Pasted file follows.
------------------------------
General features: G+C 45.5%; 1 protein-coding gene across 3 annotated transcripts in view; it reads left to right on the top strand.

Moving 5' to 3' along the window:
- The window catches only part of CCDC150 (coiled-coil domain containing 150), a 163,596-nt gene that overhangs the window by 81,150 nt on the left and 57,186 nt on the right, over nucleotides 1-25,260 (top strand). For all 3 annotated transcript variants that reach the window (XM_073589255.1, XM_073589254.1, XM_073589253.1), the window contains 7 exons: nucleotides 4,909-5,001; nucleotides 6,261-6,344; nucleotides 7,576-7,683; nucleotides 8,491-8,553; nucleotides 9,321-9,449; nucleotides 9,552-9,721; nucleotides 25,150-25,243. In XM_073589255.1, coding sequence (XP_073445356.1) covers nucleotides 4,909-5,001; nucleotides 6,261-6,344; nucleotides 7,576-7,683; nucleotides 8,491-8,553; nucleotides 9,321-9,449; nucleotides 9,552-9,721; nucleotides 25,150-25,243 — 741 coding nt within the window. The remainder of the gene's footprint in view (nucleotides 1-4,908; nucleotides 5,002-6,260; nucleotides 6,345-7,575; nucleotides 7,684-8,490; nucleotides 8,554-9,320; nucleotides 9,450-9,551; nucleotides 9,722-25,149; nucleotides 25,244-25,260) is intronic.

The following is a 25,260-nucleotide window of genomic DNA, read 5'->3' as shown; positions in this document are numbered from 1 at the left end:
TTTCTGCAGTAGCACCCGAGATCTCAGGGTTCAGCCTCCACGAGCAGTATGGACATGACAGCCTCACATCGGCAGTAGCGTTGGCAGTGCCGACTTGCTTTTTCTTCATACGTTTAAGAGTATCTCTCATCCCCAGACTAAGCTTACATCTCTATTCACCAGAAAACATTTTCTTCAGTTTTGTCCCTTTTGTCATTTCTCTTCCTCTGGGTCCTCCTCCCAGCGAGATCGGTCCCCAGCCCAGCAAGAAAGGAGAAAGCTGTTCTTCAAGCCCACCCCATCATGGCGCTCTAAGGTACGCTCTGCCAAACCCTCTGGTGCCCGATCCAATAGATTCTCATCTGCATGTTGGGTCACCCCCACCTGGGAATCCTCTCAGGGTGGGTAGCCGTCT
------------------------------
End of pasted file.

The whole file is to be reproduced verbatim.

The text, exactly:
General features: G+C 45.5%; 1 protein-coding gene across 3 annotated transcripts in view; it reads left to right on the top strand.

Moving 5' to 3' along the window:
- The window catches only part of CCDC150 (coiled-coil domain containing 150), a 163,596-nt gene that overhangs the window by 81,150 nt on the left and 57,186 nt on the right, over nucleotides 1-25,260 (top strand). For all 3 annotated transcript variants that reach the window (XM_073589255.1, XM_073589254.1, XM_073589253.1), the window contains 7 exons: nucleotides 4,909-5,001; nucleotides 6,261-6,344; nucleotides 7,576-7,683; nucleotides 8,491-8,553; nucleotides 9,321-9,449; nucleotides 9,552-9,721; nucleotides 25,150-25,243. In XM_073589255.1, coding sequence (XP_073445356.1) covers nucleotides 4,909-5,001; nucleotides 6,261-6,344; nucleotides 7,576-7,683; nucleotides 8,491-8,553; nucleotides 9,321-9,449; nucleotides 9,552-9,721; nucleotides 25,150-25,243 — 741 coding nt within the window. The remainder of the gene's footprint in view (nucleotides 1-4,908; nucleotides 5,002-6,260; nucleotides 6,345-7,575; nucleotides 7,684-8,490; nucleotides 8,554-9,320; nucleotides 9,450-9,551; nucleotides 9,722-25,149; nucleotides 25,244-25,260) is intronic.

The following is a 25,260-nucleotide window of genomic DNA, read 5'->3' as shown; positions in this document are numbered from 1 at the left end:
TTTCTGCAGTAGCACCCGAGATCTCAGGGTTCAGCCTCCACGAGCAGTATGGACATGACAGCCTCACATCGGCAGTAGCGTTGGCAGTGCCGACTTGCTTTTTCTTCATACGTTTAAGAGTATCTCTCATCCCCAGACTAAGCTTACATCTCTATTCACCAGAAAACATTTTCTTCAGTTTTGTCCCTTTTGTCATTTCTCTTCCTCTGGGTCCTCCTCCCAGCGAGATCGGTCCCCAGCCCAGCAAGAAAGGAGAAAGCTGTTCTTCAAGCCCACCCCATCATGGCGCTCTAAGGTACGCTCTGCCAAACCCTCTGGTGCCCGATCCAATAGATTCTCATCTGCATGTTGGGTCACCCCCACCTGGGAATCCTCTCAGGGTGGGTAGCCGTCT